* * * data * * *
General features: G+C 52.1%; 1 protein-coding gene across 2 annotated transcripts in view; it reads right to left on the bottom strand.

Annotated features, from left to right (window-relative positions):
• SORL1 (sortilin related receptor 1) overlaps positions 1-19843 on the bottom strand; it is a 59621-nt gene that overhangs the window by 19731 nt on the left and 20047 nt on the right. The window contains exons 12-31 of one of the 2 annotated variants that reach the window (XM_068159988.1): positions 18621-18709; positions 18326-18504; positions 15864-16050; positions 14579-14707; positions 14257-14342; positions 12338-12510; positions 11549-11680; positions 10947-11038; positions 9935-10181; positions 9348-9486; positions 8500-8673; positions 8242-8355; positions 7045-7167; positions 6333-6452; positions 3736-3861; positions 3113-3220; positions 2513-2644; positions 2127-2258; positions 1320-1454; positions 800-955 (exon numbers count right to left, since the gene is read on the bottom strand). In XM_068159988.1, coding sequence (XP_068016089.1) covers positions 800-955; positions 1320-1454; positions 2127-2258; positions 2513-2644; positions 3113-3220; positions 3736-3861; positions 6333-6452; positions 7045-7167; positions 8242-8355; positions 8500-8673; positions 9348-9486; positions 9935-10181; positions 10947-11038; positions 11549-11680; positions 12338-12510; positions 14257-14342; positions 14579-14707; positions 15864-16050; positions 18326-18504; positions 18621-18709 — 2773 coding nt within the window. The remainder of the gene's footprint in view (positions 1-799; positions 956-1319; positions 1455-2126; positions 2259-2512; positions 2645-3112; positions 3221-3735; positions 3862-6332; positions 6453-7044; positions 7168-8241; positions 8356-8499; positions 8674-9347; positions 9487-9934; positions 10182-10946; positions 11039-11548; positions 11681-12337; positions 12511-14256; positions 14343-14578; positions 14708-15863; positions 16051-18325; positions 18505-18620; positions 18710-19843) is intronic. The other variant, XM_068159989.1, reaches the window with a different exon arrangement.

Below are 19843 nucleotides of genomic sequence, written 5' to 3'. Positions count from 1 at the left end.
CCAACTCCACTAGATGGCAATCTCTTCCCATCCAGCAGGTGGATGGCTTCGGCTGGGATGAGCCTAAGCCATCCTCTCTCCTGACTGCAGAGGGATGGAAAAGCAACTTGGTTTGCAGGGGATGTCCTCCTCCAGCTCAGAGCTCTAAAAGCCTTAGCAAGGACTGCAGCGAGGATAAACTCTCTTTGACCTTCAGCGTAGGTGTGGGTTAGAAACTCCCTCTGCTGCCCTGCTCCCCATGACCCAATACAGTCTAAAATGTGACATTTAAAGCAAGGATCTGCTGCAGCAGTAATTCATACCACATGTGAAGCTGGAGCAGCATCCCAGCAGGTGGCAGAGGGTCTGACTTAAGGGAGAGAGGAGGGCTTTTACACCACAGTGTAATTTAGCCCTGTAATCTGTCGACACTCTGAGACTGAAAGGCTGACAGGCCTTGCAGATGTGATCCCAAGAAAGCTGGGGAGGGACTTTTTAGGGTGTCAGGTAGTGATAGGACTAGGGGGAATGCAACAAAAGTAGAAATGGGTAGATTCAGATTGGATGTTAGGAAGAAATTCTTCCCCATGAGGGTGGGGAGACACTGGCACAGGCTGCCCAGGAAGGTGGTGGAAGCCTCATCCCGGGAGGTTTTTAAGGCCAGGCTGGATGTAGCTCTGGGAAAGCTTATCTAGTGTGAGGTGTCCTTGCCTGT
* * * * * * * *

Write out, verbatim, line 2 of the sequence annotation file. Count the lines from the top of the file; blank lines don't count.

Annotated features, from left to right (window-relative positions):